Once upon a time, it wasn’t uncommon for people to leave their web application the hell alone once they’d stabilised things. The belief being that making changes may introduce new problems, and the best approach to boosting longevity was to make as few changes possible.
Over the years, as businesses become more dependent on web applications to operate, and as the threat of cyber fraud increased a tipping point was reached, and this strategy become no longer viable in most cases.
It’s really important to keep your Ruby on Rails application up to date
Take a look for a .ruby-version file in the root of your app to determine which version you’re running, if that’s missing you can check to see if it’s specified inside the Gemfile, or failing that you can make some assumptions based on your Rails version.
|Rails Version||Ruby Version|
As of writing this in September 2023, Ruby 3 and greater are currently supported. For further information check https://endoflife.date/ruby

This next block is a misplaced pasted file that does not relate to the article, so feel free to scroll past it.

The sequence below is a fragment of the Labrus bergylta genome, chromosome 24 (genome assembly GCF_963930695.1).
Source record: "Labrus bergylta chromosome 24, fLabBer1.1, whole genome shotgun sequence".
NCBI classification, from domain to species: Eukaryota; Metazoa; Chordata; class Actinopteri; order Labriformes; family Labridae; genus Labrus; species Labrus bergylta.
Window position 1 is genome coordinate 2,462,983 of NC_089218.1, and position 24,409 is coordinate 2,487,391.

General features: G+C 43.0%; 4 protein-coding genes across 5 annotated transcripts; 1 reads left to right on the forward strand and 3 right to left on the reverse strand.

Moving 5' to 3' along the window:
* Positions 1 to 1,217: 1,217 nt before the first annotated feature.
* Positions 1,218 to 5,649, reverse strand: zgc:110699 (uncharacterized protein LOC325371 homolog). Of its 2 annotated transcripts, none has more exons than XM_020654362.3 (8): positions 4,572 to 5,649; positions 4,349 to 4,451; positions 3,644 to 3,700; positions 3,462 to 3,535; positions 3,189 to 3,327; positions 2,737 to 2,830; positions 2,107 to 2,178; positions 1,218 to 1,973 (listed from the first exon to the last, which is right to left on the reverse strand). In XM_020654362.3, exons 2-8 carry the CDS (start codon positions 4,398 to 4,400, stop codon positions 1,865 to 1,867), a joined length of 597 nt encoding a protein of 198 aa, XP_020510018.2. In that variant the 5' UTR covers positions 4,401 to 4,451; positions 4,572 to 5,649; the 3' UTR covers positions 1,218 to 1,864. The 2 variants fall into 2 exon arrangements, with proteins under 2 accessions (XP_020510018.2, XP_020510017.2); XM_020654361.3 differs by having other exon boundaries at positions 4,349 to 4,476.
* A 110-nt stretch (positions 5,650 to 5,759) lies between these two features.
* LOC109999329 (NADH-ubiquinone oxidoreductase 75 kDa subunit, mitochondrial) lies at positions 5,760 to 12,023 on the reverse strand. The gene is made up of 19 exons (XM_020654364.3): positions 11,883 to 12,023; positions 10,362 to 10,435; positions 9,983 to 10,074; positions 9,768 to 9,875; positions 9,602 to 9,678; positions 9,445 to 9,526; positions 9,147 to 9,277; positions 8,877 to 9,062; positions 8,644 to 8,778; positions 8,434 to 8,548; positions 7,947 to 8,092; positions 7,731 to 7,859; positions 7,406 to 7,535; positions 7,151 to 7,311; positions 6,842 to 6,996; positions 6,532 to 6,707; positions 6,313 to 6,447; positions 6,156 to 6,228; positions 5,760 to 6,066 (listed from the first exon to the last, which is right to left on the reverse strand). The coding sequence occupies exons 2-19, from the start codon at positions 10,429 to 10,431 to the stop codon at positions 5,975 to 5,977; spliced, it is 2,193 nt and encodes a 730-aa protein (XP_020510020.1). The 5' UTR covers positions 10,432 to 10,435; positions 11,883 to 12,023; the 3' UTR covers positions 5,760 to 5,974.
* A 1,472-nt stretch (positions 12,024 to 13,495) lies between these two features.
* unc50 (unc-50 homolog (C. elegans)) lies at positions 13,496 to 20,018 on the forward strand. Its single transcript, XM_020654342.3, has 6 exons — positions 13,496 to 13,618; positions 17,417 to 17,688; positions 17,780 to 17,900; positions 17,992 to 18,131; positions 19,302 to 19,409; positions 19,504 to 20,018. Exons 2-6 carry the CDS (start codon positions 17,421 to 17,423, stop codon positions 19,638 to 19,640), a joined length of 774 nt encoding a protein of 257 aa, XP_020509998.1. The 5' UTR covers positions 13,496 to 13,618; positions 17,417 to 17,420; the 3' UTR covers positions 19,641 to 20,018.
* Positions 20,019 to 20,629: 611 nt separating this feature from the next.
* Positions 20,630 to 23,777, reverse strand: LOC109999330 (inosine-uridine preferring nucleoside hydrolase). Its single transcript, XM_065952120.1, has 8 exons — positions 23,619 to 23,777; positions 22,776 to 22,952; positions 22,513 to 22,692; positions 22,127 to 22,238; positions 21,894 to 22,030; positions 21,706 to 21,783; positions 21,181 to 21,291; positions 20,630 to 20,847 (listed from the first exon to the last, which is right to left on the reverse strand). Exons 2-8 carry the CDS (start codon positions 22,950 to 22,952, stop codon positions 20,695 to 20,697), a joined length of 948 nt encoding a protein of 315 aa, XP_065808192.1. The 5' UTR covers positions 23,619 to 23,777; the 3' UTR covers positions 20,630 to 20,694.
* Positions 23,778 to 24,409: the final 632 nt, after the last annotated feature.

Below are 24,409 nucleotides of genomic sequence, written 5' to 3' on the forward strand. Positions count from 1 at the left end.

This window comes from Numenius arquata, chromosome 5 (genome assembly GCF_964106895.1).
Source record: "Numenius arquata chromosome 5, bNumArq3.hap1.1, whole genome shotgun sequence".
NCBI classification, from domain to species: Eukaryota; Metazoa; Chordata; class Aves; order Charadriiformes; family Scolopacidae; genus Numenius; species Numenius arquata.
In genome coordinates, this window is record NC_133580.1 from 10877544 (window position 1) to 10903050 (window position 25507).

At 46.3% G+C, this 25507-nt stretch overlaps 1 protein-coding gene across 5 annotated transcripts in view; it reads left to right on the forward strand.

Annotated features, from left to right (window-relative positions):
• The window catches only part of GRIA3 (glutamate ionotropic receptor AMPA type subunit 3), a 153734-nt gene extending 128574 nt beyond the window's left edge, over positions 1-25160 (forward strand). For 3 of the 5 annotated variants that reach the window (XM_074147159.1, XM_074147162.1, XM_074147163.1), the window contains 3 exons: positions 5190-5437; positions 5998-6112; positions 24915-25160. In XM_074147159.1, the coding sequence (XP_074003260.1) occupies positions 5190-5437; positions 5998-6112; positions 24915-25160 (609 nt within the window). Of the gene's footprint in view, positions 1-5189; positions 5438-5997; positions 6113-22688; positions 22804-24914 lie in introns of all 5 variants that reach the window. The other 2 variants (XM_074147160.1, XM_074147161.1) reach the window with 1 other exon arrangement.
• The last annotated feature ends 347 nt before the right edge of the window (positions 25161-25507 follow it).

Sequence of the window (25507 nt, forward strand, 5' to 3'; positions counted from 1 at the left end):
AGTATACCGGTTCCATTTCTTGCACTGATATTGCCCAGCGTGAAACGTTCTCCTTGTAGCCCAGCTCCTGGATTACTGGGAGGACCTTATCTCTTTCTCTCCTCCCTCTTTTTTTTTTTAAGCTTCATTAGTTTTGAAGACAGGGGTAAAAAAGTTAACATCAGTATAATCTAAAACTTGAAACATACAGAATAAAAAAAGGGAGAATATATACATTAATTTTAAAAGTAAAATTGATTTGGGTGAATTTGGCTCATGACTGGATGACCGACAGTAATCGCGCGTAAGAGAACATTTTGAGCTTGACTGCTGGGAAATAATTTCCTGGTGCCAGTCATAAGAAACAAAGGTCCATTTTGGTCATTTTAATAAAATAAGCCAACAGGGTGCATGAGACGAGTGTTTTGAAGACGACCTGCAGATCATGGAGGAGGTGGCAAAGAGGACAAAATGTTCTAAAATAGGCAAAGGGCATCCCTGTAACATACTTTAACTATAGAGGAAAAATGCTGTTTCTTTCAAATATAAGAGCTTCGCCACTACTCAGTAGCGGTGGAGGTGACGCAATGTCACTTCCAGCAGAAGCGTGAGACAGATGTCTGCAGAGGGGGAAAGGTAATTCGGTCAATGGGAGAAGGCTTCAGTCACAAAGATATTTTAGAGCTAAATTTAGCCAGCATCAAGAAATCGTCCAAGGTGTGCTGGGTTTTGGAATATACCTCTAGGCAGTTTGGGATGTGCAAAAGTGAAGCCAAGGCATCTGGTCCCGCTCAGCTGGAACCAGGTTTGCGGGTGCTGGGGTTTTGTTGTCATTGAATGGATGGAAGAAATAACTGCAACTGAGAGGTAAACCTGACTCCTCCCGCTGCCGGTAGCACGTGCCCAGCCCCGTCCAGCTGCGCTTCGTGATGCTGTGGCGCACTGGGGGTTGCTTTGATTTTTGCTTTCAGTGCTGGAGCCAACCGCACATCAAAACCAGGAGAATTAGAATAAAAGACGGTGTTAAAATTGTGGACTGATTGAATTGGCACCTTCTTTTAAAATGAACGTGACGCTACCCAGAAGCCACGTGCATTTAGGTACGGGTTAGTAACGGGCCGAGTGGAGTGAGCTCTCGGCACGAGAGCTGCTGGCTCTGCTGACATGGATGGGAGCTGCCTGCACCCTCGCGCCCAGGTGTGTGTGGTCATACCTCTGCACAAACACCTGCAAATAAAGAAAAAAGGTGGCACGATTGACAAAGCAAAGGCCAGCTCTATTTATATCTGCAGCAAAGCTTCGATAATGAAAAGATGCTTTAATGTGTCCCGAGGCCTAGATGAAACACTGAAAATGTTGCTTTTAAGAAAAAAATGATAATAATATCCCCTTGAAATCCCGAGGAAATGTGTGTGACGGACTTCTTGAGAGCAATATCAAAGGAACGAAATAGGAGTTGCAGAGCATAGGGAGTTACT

You can check your Gemfile to determine which version of Rails your app is running.
Rather than updating the Rails version in your Gemfile to the latest version, you will need to incrementally update through the major rails releases, updating ruby to the recommended versions as you go and fix issues as they arise.
Having a functional automated test suite will be extremely helpful for testing as you go.
It’s useful to run a static analysis tool such as Brakeman to discover any known critical vulnerabilities in your gems, and prioritise updating those with issues.
Rather than updating your gems to the latest version, move slowly through major versions
As you progress through your Upgrade Journey, you will encounter various speed bumps, depending on rails version, and gems you use. Here’s some noteworthy ones
Some Advice on updating your Ruby on Rails app
10 Sep 2023